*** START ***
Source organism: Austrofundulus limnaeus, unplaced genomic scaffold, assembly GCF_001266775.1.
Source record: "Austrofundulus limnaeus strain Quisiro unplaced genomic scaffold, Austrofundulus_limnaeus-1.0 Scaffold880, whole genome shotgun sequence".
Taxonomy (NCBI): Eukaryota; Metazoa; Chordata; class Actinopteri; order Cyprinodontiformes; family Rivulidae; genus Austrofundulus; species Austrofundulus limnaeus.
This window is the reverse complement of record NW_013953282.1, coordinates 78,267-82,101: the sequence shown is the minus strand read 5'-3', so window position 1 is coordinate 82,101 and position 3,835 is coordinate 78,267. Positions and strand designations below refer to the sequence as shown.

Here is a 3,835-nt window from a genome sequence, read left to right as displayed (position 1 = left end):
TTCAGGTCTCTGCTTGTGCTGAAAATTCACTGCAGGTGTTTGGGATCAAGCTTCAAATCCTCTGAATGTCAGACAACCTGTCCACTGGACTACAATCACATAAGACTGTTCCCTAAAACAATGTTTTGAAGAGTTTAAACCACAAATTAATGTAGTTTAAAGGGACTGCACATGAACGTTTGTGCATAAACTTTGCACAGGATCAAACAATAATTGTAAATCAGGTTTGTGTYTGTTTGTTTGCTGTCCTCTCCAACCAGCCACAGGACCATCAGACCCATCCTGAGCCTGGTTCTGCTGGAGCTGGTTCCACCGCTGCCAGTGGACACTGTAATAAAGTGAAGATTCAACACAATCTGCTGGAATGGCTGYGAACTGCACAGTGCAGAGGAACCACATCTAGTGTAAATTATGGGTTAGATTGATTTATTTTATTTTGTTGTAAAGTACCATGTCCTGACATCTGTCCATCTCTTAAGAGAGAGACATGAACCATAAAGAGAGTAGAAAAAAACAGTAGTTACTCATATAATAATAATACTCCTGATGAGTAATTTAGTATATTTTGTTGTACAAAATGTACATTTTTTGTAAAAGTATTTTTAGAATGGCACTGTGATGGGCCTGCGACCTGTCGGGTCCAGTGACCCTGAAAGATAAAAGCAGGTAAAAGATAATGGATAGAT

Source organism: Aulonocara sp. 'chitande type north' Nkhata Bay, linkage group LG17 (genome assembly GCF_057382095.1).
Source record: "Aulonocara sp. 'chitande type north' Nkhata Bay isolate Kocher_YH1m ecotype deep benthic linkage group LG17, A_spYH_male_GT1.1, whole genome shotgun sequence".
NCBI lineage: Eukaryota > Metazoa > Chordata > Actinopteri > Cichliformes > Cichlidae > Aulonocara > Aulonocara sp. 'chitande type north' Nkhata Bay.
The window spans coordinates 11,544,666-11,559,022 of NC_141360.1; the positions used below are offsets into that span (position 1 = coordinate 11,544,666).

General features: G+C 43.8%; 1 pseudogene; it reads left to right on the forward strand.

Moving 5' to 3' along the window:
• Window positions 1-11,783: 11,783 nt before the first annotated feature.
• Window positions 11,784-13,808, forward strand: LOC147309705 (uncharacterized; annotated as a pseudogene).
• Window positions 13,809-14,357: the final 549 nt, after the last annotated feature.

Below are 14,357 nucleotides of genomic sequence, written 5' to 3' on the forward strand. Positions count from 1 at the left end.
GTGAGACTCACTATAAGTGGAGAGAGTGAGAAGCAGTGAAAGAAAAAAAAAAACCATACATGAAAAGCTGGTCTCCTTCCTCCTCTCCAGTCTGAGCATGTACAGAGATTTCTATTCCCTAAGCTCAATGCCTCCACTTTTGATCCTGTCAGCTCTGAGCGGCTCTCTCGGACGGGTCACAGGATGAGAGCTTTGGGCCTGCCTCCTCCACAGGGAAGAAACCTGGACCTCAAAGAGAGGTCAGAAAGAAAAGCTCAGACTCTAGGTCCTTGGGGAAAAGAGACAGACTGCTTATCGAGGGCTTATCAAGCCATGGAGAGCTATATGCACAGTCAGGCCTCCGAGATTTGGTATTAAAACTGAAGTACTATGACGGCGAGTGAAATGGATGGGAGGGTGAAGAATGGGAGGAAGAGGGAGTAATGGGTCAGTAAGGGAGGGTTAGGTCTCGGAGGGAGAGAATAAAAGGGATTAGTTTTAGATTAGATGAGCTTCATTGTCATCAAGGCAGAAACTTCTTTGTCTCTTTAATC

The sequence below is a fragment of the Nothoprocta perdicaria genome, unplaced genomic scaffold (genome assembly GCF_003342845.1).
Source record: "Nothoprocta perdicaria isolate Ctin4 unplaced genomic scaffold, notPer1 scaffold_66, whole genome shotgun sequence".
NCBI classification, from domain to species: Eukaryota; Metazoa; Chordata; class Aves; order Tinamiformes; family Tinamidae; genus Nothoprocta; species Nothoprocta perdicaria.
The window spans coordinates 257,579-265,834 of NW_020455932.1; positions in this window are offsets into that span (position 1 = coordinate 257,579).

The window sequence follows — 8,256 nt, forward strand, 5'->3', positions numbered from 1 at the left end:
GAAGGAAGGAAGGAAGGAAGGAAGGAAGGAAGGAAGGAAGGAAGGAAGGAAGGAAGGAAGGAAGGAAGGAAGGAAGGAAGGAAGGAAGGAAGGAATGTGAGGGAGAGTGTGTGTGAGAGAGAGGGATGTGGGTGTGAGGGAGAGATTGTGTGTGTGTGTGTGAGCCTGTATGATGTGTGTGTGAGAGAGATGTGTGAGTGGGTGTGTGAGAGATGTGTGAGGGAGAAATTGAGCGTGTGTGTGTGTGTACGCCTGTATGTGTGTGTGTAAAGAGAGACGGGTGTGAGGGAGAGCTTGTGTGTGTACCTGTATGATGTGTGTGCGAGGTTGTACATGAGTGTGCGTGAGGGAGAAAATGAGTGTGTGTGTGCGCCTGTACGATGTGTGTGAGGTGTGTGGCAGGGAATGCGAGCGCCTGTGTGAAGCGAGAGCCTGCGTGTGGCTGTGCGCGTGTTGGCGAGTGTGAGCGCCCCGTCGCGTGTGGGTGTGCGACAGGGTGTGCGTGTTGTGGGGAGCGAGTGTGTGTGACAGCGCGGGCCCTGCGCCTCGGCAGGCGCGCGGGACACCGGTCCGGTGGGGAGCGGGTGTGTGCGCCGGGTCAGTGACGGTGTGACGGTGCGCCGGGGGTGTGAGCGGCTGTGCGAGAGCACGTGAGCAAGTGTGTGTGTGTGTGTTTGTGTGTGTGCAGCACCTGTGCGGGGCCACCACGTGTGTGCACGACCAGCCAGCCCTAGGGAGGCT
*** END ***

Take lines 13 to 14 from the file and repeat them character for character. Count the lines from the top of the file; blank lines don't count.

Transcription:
• Window positions 1-11,783: 11,783 nt before the first annotated feature.
• Window positions 11,784-13,808, forward strand: LOC147309705 (uncharacterized; annotated as a pseudogene).